Musk usually swats criticism away, often via angry tweets.“But in the interview,” the Times wrote, “he demonstrated an extraordinary level of self-reflection and vulnerability, acknowledging that his myriad executive responsibilities are taking a steep personal toll.”
Self-reflection, vulnerability, acknowledgment of the effects of work on one’s well-being—these are admirable qualities in a leader of any company. And it is important, in a culture that too often rewards work at the expense of well-being, to discuss openly the often unsustainable results of that culture. But as I watched the responses to Musk’s tell-all roll in, I tried to imagine what would happen if a female CEO of a major company gave a similar interview. How would she be perceived?
Both men and women take a risk when they reveal stressors or struggles, but their candor doesn’t usually garner the same reaction. For women, the risks of being open are far greater, and they can manifest in tangible ways.
“Women incur social and economic penalties for expressing masculine-typed emotions because they violate proscriptions against dominance for women. At the same time, when women express female-typed emotions, they are judged as overly emotional and lacking emotional control, which ultimately undermines women’s competence and professional legitimacy,” according to the Handbook on Well-Being of Working Women, a collection of research and literature on the topic.
Masculine-typed emotions, female-typed emotions. The guidebook for being a female CEO is, at its core, the same as the one for being a female anything: No matter your title, the double bind remains. Speak assertively, and risk being labeled “bossy.” Display anger, and be seen as “bitchy”. Remain stoic, and be called an “ice queen.” Cry, and get pegged as too emotional. Women in the workplace are constantly walking a tightrope.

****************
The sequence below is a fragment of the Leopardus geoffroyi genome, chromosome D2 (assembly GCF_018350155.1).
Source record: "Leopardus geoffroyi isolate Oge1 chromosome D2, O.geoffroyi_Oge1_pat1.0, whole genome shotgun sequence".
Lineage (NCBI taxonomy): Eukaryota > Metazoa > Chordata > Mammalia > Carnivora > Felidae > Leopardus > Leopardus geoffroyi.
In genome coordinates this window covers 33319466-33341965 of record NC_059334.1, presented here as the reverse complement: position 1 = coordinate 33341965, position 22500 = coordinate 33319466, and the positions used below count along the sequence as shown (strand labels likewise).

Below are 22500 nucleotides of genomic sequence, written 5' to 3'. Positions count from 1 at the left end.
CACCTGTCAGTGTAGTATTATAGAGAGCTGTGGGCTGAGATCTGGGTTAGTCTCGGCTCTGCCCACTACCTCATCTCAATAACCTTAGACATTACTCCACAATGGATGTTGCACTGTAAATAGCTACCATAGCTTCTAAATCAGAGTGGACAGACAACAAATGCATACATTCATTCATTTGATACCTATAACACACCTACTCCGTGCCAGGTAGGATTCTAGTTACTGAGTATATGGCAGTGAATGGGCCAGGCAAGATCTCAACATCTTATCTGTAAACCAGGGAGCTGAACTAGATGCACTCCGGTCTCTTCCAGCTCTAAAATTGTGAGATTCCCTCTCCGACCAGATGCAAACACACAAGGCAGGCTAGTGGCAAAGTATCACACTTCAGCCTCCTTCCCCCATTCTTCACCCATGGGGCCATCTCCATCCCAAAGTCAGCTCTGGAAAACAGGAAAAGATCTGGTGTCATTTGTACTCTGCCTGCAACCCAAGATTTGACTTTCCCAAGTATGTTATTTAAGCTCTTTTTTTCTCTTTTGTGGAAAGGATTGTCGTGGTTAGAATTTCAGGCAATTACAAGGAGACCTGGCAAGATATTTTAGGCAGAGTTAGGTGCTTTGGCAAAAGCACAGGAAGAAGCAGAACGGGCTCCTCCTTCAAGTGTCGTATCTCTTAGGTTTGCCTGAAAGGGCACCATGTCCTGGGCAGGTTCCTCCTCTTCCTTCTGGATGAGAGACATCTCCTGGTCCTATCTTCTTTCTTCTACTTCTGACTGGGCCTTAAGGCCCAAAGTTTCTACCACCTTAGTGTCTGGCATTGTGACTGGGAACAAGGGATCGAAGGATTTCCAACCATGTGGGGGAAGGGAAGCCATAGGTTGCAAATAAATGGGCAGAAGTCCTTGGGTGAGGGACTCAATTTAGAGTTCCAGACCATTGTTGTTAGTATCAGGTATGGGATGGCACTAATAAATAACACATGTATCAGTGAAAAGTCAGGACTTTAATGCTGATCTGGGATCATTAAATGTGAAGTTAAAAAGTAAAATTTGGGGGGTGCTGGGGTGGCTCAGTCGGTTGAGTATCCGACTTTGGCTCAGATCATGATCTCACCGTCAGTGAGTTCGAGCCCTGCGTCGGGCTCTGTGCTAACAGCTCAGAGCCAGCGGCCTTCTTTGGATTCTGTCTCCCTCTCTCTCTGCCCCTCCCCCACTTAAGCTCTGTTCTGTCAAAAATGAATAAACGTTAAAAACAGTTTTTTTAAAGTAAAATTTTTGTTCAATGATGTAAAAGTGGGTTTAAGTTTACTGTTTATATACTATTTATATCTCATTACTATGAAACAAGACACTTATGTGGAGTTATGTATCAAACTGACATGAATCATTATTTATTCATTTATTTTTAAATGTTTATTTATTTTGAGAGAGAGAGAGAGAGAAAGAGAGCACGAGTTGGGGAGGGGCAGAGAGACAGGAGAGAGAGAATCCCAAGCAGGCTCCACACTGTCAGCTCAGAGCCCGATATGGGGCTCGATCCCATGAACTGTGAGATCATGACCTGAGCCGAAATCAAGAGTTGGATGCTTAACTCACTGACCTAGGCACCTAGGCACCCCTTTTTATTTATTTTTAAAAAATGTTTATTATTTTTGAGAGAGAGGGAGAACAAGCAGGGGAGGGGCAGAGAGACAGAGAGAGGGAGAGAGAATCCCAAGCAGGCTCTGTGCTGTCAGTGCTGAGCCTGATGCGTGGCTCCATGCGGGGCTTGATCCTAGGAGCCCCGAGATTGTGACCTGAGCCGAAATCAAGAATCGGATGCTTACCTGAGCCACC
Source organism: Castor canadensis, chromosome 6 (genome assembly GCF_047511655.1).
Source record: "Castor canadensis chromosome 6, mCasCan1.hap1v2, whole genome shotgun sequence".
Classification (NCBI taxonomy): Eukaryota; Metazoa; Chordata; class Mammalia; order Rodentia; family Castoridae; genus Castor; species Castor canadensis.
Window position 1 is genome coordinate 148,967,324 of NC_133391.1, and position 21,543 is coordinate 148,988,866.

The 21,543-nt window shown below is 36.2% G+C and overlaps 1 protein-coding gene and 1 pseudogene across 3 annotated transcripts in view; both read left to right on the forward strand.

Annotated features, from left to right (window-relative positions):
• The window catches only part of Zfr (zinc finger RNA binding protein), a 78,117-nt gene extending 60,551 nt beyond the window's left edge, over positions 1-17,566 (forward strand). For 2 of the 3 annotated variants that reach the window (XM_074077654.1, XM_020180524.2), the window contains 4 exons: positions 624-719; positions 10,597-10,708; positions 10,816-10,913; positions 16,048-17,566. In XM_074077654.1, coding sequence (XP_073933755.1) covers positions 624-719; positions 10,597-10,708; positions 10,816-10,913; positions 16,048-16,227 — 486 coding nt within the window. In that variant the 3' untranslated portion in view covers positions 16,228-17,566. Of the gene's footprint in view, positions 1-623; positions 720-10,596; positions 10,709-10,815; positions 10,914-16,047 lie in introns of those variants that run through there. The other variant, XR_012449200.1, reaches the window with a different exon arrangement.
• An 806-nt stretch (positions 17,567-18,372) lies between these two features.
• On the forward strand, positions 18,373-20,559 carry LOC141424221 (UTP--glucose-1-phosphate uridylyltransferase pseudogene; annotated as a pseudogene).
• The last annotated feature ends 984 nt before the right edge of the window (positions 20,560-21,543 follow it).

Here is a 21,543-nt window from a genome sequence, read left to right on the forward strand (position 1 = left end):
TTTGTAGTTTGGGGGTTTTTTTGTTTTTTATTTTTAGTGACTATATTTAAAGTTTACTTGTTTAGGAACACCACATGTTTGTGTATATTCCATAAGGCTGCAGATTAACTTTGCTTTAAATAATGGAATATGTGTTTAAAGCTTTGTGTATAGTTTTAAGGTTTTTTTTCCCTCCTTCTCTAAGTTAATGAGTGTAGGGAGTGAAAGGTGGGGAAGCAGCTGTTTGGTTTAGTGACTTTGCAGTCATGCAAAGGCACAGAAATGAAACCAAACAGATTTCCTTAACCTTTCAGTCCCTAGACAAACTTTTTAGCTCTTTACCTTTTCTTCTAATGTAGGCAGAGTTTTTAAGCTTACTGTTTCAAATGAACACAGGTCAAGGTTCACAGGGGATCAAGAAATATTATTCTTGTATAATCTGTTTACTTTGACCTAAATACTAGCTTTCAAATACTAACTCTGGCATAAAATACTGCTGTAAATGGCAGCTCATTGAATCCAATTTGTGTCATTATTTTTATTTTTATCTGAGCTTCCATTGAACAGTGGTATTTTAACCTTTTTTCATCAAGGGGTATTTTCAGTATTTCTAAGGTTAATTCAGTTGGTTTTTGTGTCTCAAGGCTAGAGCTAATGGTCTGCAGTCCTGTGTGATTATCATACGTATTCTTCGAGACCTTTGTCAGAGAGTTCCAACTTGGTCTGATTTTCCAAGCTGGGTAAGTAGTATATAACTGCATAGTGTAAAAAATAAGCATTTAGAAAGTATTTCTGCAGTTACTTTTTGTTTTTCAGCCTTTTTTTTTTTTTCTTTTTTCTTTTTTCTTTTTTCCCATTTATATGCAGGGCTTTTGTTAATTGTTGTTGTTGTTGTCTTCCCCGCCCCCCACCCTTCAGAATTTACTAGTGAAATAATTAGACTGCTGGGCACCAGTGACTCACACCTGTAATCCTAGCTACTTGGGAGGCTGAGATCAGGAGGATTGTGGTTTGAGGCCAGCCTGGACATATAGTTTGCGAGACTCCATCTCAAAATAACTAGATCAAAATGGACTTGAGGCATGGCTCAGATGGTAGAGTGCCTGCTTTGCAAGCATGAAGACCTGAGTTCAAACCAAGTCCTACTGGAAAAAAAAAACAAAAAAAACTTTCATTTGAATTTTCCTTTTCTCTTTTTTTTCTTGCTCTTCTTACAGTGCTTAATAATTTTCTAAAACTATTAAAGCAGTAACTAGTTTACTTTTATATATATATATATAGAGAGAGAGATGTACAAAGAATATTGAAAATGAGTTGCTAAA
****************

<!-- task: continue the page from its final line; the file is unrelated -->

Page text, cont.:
A 2008 series of studies from the Harvard Kennedy School’s Women and Public Policy Program found that displays of anger from men in professional contexts are often viewed as responses to external circumstances, while the same from women are seen as representations of their personality. In other words, men are provoked, while women are naturally prone to anger. The research also found that women who expressed anger in work contexts were perceived as less competent and received lower wages, while the opposite was true for men.
Meanwhile, according to It’s Always Personal: Navigating Emotion in the New Workplace by Anne Kreamer, women who cry at work “feel rotten afterward, as if they’ve failed a feminism test.” Men, however, tend to feel better after crying: Kreamer’s research showed that “their minds felt sharper, the future seemed brighter, and they felt more physically relaxed and in control.” When HuffPost interviewed 15 high-profile female leaders about crying in the office, the majority considered it taboo and bound to produce negative results. “If the person you’re confronting is male, it provides one more excuse to make him think ‘Isn’t that just like a woman?’” said Marina Whitman, the former vice president and chief economist at General Motors.